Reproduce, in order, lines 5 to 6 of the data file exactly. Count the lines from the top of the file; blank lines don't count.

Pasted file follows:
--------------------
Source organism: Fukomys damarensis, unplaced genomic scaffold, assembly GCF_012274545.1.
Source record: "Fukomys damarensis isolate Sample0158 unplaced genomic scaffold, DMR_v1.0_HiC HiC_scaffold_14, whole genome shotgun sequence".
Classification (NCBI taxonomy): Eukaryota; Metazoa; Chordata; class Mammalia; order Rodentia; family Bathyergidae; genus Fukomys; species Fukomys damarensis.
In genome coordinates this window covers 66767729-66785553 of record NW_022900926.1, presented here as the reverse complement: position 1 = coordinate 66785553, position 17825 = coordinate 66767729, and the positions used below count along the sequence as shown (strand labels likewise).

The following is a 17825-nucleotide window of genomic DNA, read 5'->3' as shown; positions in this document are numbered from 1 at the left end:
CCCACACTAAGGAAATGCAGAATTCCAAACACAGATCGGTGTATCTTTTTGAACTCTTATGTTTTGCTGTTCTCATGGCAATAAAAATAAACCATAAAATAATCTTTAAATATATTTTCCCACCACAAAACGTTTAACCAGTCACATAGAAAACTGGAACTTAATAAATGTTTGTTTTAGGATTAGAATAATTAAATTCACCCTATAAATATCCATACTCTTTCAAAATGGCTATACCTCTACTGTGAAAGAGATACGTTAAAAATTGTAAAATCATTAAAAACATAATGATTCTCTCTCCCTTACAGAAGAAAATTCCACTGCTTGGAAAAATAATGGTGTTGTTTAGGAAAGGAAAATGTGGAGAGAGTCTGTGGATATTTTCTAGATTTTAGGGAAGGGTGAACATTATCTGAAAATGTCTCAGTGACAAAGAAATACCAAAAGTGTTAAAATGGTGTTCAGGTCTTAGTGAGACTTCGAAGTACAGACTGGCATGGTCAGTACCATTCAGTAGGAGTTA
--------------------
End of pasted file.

The following is a 17825-nucleotide window of genomic DNA, read 5'->3' as shown; positions in this document are numbered from 1 at the left end:
CCCACACTAAGGAAATGCAGAATTCCAAACACAGATCGGTGTATCTTTTTGAACTCTTATGTTTTGCTGTTCTCATGGCAATAAAAATAAACCATAAAATAATCTTTAAATATATTTTCCCACCACAAAACGTTTAACCAGTCACATAGAAAACTGGAACTTAATAAATGTTTGTTTTAGGATTAGAATAATTAAATTCACCCTATAAATATCCATACTCTTTCAAAATGGCTATACCTCTACTGTGAAAGAGATACGTTAAAAATTGTAAAATCATTAAAAACATAATGATTCTCTCTCCCTTACAGAAGAAAATTCCACTGCTTGGAAAAATAATGGTGTTGTTTAGGAAAGGAAAATGTGGAGAGAGTCTGTGGATATTTTCTAGATTTTAGGGAAGGGTGAACATTATCTGAAAATGTCTCAGTGACAAAGAAATACCAAAAGTGTTAAAATGGTGTTCAGGTCTTAGTGAGACTTCGAAGTACAGACTGGCATGGTCAGTACCATTCAGTAGGAGTTA